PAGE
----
Government

Op-Ed: PUCO Should Short Circuit Utility Handouts

By Todd A. Snitchler, former PUCO chairman and spokesman for the Alliance for Energy Choice

CLEVELAND – If FirstEnergy gets its way with the Public Utilities Commission of Ohio, just about every customer within its service area will pay more for electricity over the next eight years. That’s because FirstEnergy has a request before the PUCO to charge customers an added fee to subsidize electricity generated by the Davis-Besse nuclear plant in Ottawa County and the Sammis coal-fired plant in Jefferson County.

FirstEnergy says it can’t make sufficient profits on electricity generated at these facilities, so it wants the PUCO to guarantee above-market rates plus a 10.38 percent profit for power generated at these plants. This is a blatant attempt to shift the costs and risks away from shareholders and onto the backs of customers.

This would cost the average household $800 more over the next eight years, according to the Ohio Consumers’ Counsel. Depending on consumption, industrial users would pay anywhere from $29,410 to $29.4 million more, according to the Ohio Manufacturers’ Association. That’s a lot of money.

FirstEnergy has argued that, without customer subsidies, these plants will be forced to close, threatening the reliability of electricity for its customers. But that’s a bogus claim. FirstEnergy received $1.1 billion in September from the PJM capacity auction to keep these plants open for at least three years. (PJM is the organization responsible for coordinating the regional electric grid.)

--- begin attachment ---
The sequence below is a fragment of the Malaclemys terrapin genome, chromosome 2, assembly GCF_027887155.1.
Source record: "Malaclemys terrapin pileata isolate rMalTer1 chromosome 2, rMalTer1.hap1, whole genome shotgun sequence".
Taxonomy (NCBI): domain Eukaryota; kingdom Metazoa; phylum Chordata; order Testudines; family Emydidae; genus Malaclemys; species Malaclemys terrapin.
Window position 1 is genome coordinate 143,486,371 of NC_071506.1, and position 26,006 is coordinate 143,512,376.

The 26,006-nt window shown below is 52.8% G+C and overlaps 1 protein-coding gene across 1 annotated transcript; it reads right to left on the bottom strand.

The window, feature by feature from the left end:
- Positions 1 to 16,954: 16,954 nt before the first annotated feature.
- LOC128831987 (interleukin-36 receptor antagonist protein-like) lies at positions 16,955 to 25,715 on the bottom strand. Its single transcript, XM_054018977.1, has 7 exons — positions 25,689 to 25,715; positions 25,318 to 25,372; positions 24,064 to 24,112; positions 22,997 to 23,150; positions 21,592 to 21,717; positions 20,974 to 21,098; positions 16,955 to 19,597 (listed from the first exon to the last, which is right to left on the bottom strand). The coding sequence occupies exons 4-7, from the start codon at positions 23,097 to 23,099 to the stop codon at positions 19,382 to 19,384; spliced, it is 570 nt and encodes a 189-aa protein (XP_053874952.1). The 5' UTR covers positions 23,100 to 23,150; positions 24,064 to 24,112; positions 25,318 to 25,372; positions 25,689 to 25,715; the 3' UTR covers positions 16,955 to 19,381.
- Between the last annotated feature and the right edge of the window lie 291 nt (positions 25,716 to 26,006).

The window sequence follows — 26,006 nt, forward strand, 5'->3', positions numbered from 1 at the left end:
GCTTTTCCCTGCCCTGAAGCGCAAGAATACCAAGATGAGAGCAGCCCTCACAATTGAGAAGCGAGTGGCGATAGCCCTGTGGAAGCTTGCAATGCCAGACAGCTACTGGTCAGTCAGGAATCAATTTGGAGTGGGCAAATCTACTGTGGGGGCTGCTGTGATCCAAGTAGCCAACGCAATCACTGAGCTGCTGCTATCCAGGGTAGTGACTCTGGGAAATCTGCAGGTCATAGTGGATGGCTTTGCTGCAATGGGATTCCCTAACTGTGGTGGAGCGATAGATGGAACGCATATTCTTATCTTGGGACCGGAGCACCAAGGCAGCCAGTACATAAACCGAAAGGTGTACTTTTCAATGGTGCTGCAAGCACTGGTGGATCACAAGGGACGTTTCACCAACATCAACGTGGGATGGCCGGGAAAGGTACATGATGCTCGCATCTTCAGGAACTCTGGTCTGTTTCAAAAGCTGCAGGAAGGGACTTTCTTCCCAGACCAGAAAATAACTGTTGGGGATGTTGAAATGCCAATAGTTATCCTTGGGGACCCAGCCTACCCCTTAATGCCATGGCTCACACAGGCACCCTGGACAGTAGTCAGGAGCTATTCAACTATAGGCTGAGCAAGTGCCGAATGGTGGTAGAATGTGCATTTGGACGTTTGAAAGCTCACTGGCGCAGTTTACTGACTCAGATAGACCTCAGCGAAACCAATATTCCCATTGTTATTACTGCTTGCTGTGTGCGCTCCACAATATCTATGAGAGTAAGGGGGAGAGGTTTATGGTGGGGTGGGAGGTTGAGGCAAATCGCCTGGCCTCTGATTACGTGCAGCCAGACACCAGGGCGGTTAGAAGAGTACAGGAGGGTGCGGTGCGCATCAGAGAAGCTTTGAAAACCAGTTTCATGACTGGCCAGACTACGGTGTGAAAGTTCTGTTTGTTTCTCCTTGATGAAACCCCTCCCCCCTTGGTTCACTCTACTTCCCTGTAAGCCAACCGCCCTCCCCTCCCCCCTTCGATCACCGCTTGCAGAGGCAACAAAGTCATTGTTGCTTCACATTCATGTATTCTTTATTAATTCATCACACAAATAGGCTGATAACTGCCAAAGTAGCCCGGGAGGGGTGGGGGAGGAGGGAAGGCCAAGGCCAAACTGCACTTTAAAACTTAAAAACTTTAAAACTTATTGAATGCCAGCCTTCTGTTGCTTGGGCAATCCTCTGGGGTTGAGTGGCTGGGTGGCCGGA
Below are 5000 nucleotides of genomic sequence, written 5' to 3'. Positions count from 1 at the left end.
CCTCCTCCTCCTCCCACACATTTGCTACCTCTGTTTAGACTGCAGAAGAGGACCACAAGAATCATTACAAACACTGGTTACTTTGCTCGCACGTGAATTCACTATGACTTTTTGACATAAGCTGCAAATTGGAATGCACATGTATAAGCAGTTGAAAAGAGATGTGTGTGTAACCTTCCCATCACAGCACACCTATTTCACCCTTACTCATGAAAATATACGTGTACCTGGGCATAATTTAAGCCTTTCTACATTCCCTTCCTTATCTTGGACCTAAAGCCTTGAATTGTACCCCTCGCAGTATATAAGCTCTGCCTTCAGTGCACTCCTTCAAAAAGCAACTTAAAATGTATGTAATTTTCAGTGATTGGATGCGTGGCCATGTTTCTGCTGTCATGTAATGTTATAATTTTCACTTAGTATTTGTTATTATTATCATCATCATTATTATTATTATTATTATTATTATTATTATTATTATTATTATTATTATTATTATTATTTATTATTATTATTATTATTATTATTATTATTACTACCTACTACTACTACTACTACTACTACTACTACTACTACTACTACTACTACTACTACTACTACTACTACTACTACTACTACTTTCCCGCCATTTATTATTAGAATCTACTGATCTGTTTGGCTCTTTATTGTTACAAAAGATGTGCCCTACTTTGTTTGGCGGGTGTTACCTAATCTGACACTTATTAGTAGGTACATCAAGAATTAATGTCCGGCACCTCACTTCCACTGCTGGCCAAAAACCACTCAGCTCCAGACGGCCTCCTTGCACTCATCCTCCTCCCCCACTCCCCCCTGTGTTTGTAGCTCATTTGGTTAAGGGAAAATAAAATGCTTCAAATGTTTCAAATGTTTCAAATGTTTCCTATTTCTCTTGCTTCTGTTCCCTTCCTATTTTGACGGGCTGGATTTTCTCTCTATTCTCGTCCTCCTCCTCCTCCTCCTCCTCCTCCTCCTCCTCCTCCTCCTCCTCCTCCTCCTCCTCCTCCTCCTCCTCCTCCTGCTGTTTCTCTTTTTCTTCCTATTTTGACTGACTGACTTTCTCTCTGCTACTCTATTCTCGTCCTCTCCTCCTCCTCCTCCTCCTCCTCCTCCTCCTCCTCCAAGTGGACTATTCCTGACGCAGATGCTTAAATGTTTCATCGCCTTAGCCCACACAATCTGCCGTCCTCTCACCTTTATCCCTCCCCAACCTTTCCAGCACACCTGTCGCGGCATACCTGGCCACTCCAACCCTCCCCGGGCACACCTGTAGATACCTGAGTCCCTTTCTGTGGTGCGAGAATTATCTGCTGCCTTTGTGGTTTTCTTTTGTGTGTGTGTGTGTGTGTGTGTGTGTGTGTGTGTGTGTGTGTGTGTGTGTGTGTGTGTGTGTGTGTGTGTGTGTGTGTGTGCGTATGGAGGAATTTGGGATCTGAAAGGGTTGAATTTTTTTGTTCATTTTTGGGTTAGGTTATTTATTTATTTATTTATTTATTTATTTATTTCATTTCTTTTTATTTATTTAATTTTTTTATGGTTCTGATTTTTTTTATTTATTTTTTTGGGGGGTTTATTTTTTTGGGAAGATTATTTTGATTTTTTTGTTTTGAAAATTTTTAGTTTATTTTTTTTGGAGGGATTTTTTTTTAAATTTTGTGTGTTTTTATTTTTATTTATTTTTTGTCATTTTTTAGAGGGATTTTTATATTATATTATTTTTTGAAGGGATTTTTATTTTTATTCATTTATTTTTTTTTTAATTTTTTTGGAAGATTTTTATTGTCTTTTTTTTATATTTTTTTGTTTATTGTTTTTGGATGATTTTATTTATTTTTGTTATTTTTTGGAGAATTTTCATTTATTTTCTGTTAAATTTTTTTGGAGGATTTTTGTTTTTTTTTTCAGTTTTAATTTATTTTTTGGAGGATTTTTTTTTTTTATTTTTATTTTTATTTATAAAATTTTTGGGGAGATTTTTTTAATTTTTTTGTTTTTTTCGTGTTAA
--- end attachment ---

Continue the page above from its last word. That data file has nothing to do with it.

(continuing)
In reality, FirstEnergy wants these subsidies because it can’t compete with other companies that have entered the Ohio market. As the Business Journal recently reported, several new power-generation projects are being developed in the Mahoning Valley and across the state.

Clean Energy Future LLC is building an $850 million natural gas power plant in Lordstown and, according to The Business Journal, is considering building another plant when this one is complete. Other new plants are planned in Trumbull, Columbiana, Carroll, Lucas and Warren counties. Collectively, they represent more than $2 billion of investment, significant new jobs and tax benefits. All told, these plants will produce enough electricity to power nearly 3.9 million homes.

There is no doubt FirstEnergy’s proposal would have a chilling effect on investment in new energy sources. Why would another company invest hundreds of millions of dollars to build a clean, modern plant in Ohio if ratepayers are forced to subsidize a competitor’s older, inefficient plants? Those investments will move to other states.

It’s not surprising that FirstEnergy would oppose other companies investing in Ohio and threatening their profits. But competition is good for residents and business owners. It means lower energy costs and more money left in their pockets.

This is no time to be stifling competition. Ohio needs the investment and consumers want to control their electricity costs. We encourage consumers to visit fightthehikes.com to learn more about this issue and take action.

The PUCO’s mission is “to assure all residential and business consumers access to adequate, safe and reliable utility services at fair prices, while facilitating an environment that provides competitive choices.” The PUCO should pull the plug on utility handouts.

The author, Former Ohio PUCO chairman Todd Snitchler, is a principal at Vorys Advisors LLC and serves as spokesperson for the Alliance for Energy Choice, an Ohio nonprofit corporation that promotes fairness and competition among electric utilities. Alliance members include Advanced Power, Calpine, Dynegy, Energy Professionals of Ohio, NRG Energy, PSEG Energy Resources & Trade, Retail Energy Supply Association, and Talen Energy. More information is available at fightthehikes.com.

Published by The Business Journal, Youngstown, Ohio.